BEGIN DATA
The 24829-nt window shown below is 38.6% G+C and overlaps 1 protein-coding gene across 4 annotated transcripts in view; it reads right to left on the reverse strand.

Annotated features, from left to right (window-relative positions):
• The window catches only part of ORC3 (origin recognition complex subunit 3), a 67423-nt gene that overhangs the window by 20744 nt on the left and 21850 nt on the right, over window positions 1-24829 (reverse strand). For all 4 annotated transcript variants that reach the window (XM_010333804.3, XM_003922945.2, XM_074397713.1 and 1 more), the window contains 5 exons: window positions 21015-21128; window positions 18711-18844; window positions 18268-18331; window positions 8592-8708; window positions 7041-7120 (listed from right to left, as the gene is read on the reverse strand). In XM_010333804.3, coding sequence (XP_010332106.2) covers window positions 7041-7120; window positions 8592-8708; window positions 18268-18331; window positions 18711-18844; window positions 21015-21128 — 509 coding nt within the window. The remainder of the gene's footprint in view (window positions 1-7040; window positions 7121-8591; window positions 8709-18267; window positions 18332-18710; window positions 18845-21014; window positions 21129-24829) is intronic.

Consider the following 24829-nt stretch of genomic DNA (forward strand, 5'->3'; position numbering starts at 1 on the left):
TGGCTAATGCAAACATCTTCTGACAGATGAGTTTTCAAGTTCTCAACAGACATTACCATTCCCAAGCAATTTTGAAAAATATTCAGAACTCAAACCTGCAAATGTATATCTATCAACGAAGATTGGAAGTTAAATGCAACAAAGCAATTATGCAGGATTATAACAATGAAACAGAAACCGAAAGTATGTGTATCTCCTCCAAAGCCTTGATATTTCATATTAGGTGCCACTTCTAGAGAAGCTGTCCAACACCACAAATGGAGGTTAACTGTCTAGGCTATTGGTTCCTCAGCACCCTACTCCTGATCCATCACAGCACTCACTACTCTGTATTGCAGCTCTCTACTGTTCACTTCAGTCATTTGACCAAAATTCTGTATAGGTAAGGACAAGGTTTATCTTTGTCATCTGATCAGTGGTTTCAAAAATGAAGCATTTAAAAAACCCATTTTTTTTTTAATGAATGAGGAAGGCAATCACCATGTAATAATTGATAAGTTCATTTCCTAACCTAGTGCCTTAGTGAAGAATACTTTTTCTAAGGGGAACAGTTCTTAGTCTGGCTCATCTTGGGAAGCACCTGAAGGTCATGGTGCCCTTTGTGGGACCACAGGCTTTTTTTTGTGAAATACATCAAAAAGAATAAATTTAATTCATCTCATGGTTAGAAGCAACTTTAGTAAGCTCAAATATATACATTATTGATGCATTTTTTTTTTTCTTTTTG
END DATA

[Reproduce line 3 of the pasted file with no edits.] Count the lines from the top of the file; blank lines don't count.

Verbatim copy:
• The window catches only part of ORC3 (origin recognition complex subunit 3), a 67423-nt gene that overhangs the window by 20744 nt on the left and 21850 nt on the right, over window positions 1-24829 (reverse strand). For all 4 annotated transcript variants that reach the window (XM_010333804.3, XM_003922945.2, XM_074397713.1 and 1 more), the window contains 5 exons: window positions 21015-21128; window positions 18711-18844; window positions 18268-18331; window positions 8592-8708; window positions 7041-7120 (listed from right to left, as the gene is read on the reverse strand). In XM_010333804.3, coding sequence (XP_010332106.2) covers window positions 7041-7120; window positions 8592-8708; window positions 18268-18331; window positions 18711-18844; window positions 21015-21128 — 509 coding nt within the window. The remainder of the gene's footprint in view (window positions 1-7040; window positions 7121-8591; window positions 8709-18267; window positions 18332-18710; window positions 18845-21014; window positions 21129-24829) is intronic.